The significance of navigation cannot be overstated. It’s easy to see why users favor sites that follow best practices for website navigation. It can assist users in swiftly and simply finding the content they need. Therefore, navigation is a crucial component of the user experience and your website strategy.
Today, we’ll look into website navigation design in depth so you can construct a system that works for your users. We’ll also look at optimal practices for website navigation. Let’s get this party started. Website navigation is a set of user interface elements that help visitors to find material and functions on a website. These elements can include copy, link text and buttons, and menus.
That final time mentioned is perhaps the most important in good website navigation, so let’s briefly define a menu in website design.
What Exactly is a Navigation Menu on a Website?
A website navigation menu is a well-organized list of connections to other online pages, typically those on the same site. Navigation menus appear across a website in page headers or sidebars, allowing visitors to rapidly reach the most useful pages. While assisting visitors in moving from one web page to another is important, it is not the only one. Navigation also assists visitors in understanding the relationships that exist between individual pages on a website. So how does that actually work in practice? Let’s dissect it.
According to IA analyst Nathaniel Davis in an essay for UXmatters, navigation is the tip of the iceberg of a website’s information architecture (IA). Parts of this iceberg can be found beneath the water’s surface. The research, strategy, management, and organization that went into building the website’s IA. Above the surface is the navigation interface, most often represented as a series of hypertext links and a search bar.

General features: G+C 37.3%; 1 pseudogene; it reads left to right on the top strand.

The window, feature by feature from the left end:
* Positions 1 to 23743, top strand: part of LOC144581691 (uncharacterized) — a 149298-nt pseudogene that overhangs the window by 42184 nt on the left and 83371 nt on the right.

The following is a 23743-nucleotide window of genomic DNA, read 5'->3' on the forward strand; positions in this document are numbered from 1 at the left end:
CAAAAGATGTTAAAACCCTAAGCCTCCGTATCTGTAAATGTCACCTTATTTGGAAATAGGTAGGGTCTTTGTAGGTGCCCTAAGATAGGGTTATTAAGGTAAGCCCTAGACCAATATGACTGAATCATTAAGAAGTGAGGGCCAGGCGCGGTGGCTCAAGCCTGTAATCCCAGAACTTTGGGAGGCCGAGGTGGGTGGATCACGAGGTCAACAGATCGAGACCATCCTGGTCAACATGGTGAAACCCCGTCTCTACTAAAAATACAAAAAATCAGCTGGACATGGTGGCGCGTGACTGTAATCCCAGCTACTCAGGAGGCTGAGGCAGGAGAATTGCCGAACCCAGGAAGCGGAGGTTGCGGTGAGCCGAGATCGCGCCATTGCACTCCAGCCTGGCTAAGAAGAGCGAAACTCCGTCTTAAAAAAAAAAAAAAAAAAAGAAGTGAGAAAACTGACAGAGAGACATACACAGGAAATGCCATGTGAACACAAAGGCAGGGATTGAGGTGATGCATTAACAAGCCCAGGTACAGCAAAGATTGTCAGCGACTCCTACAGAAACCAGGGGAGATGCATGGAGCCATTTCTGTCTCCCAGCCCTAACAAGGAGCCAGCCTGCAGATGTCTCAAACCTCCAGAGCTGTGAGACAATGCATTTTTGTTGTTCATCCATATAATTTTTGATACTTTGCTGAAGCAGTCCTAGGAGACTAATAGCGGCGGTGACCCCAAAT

As a result, your website’s IA is not apparent in the navigation interface but serves as its base. This gives visitors the impression that the information is linked and categorized to fulfill their requirements and expectations, but it never exposes all of the spreadsheets and diagrams that went into recognizing and structuring those links among your content.
What Exactly is Website Sub-Navigation?
Sub-navigation, often known as local navigation, is the interface via which site users can find lower-level categories of a site’s IA. Typically, these are sub-categories of the primary navigation links.
Consider the nonprofit website for the Nashville Zoo. “Support” is a navigation item in the primary navigation menu. When you hover over that item, a sub-navigation menu displays several options for donating to the zoo. This is an excellent ad since visitors can easily discover what they’re searching for, but the menu does not appear to be overwhelming at first glance. It’s a win-win situation.
What Should be Included in a Navigation Bar?
Because your site contains a large number of pages, selecting which are important enough to be included in the universal navigation can be difficult. Orbit Media recommends keeping your navigation to a maximum of seven elements for SEO and user experience.
But how can you start narrowing the pitch? Your company’s stakeholders may have different perspectives about what is and is not nav-worthy, but keep the user experience in mind. Finally, consider your website visitors when deciding which path to take. Here are some approaches you may take to begin determining what your website visitors want to see on your menu.
1. Sorting Cards
Card sorting is a basic user experience strategy that allows you to enter your website visitors’ heads and create the navigation from their perspective. No prior UX experience is required to participate in this activity.